A scientist who was convinced by his research claims that supposedly furthered the plausibility of Darwinian evolution has retracted many of his conclusions.
Those who subscribe to Darwin’s Theory of Evolution assert that RNA, a nucleic acid present in all living cells, were some of the first molecules to form on Earth and subsequently developed into all living things.
The kicker? For that to occur, the RNA would have to somehow reproduce and replicate on its own without requisite enzymes that would have not yet evolved.
The former winner of the Nobel Prize in Physiology or Medicine, Harvard University biologist Jack Szostak published a study back in 2016 that claimed he and his colleagues had figured out a way to get RNA to replicate itself.
Szostak said he was “incredibly excited” when he “thought we had at least a partial solution to this problem.”
Despite Szostak claiming that he had created the exact lab conditions in which RNA could self-replicate, his colleague Tivoli Olsen, recently realized that they had misinterpreted the data when she could not reproduce the original experiment’s results.
“As a scientist, the job is to troubleshoot. You can’t help nor can you ignore where that takes you. I fulfilled my obligation to ensure that no one after me would waste their time on this,” she told Retraction Watch.
“In retrospect, we were totally blinded by our belief [in our findings] … we were not as careful or rigorous as we should have been (and as Tivoli was) in interpreting these experiments,” Szostak explained, before adding that the errors in the paper were “definitely embarrassing.”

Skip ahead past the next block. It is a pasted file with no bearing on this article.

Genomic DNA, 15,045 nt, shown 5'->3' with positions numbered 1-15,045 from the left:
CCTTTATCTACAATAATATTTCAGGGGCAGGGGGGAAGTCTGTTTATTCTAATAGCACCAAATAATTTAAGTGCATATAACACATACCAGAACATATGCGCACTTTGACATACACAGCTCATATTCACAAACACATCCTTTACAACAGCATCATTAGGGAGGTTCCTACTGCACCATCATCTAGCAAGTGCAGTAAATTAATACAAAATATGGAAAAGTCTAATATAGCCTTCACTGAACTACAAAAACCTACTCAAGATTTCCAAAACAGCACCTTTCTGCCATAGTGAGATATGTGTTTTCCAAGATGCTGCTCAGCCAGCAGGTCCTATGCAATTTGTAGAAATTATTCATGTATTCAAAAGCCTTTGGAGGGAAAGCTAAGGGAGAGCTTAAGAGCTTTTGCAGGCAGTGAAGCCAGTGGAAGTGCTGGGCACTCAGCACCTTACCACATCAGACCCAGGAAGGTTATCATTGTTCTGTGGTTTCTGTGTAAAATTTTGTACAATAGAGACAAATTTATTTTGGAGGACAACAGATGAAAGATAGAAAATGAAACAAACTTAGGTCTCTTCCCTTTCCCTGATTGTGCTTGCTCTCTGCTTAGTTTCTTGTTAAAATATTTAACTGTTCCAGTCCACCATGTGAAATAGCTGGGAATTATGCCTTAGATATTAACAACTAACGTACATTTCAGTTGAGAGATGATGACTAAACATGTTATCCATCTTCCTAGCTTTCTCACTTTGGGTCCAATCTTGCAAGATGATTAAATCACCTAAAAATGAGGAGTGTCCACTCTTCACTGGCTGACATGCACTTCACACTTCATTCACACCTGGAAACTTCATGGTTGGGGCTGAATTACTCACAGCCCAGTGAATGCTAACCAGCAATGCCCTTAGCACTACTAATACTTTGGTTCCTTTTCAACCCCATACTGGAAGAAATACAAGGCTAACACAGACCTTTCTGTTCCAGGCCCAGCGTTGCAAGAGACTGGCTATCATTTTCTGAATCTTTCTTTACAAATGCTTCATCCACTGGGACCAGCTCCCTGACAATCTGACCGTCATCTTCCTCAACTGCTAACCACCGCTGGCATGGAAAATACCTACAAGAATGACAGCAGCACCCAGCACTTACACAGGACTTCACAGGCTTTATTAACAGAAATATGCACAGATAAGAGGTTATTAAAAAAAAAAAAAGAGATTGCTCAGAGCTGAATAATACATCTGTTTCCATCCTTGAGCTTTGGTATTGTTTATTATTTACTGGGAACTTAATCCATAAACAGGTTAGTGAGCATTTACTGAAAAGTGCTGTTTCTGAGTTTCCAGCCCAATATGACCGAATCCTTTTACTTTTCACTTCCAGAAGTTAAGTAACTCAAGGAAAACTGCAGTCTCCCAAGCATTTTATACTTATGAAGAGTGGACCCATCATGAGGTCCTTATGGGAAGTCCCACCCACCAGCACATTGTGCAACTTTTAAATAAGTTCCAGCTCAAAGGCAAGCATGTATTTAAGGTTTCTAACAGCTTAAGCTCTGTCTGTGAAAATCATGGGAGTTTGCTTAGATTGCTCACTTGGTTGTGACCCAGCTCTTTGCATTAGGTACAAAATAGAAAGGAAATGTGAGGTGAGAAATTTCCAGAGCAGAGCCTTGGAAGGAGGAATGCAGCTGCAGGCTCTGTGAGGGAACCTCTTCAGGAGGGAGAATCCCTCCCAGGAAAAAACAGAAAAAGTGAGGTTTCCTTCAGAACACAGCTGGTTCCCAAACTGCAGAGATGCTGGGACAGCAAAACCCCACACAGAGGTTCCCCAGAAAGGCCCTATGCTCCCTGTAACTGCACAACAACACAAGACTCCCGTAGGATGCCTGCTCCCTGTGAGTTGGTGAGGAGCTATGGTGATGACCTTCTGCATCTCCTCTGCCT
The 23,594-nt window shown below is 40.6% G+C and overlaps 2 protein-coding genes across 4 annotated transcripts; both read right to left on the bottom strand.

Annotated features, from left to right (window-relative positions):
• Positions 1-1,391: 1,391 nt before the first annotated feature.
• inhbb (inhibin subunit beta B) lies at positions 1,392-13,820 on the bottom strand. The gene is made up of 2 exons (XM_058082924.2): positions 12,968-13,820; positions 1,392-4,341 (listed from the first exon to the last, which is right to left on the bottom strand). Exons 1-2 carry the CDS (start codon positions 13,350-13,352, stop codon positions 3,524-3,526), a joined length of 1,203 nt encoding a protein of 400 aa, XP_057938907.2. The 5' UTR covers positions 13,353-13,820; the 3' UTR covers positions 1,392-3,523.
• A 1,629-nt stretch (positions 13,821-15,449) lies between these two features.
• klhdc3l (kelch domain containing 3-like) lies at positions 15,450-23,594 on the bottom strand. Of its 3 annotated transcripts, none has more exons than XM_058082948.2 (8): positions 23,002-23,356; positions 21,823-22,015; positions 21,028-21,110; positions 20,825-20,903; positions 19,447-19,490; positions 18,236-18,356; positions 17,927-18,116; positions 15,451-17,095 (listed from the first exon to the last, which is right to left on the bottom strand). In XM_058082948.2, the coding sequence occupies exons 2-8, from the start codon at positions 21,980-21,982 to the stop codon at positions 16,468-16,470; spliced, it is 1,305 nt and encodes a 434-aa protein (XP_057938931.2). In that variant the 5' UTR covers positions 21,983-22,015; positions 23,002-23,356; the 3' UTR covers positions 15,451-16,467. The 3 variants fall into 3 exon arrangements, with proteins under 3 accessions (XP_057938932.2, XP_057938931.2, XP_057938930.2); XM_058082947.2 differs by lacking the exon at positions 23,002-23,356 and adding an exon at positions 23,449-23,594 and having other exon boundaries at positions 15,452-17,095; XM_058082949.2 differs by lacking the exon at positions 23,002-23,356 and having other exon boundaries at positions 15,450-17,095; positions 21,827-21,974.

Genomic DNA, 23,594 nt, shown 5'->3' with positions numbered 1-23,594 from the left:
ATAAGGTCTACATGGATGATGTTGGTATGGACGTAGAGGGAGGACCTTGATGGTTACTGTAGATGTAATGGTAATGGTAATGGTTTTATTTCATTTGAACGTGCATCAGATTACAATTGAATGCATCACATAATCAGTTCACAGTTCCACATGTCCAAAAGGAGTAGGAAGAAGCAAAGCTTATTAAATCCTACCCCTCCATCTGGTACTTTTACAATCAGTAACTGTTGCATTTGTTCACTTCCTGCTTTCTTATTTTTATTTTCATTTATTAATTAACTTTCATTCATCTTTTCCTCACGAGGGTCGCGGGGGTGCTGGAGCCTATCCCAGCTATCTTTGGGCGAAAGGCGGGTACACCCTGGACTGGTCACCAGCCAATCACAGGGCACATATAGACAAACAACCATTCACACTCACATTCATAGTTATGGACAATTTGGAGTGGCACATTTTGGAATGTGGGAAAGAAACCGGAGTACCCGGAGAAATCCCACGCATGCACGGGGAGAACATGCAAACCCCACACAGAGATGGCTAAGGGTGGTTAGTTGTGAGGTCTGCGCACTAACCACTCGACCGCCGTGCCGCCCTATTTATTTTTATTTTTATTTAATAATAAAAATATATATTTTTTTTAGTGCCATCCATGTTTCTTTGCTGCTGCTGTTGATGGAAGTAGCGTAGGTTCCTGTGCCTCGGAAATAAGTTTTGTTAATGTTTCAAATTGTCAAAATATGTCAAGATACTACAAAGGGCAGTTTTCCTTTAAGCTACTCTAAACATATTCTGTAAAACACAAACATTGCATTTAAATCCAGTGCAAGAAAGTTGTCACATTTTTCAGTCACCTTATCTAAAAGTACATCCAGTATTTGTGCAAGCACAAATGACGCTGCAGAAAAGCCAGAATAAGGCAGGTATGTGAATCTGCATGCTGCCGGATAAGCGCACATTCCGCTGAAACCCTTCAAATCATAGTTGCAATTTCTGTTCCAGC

Critics of evolutionary theory have long claimed the inadequacy of using RNA to explain how life spontaneously appeared on earth, and it appears that Szostak may now find himself getting nearer to that same conclusion himself.
In response to Szostak’s earlier work, “Signature in the Cell” author Stephen Meyer wrote:
“As I have investigated various models that combined chance and necessity, I have noted an increasing sense of futility and frustration arising amongst scientists who work on the origin of life.”
However, developmental biologist and author Ann Gauger praised Szostak and Olsen’s for retracting their findings in an area of research that is fraught with misinformation and scientific hyperbole.
“Scientists are human, and they desire certain outcomes that fit with strongly held beliefs,” she wrote. “It is absolutely necessary that we be our own severest critics, and check and double check our interpretations of data. This applies to all points of view on the origins spectrum.”
Slate’s Adam Marcus and Ivan Oransky agreed with this sentiment, arguing that an honest retraction actually bolsters the scientist’s credibility:
“Scientists who acknowledge honest errors and retract their flawed findings send a signal to their colleagues and peers that their future studies are worthy of trust. In turn, those researchers are no less likely to cite those studies—an essential form of endorsement in science.”
Given the clear issues with their work, the authors requested that the Nature Chemistry paper, “Oligoarginine Peptides Slow Strand Annealing and Assist Nonenzymatic RNA Replication,” be retracted.
This latest retraction marks the second in six months for Nature Chemistry following some eight years elapsing since without a single retraction from the publication. The paper has been cited nine times, according to Clarivate Analytics’ Web of Science.
Despite the setbacks, Szostak is determined to prove the scientific validity of this key piece of the evolutionary puzzle.
“Although we are disappointed that that approach does not work, we are going back to the drawing board and looking into other ways of overcoming this roadblock,” he said.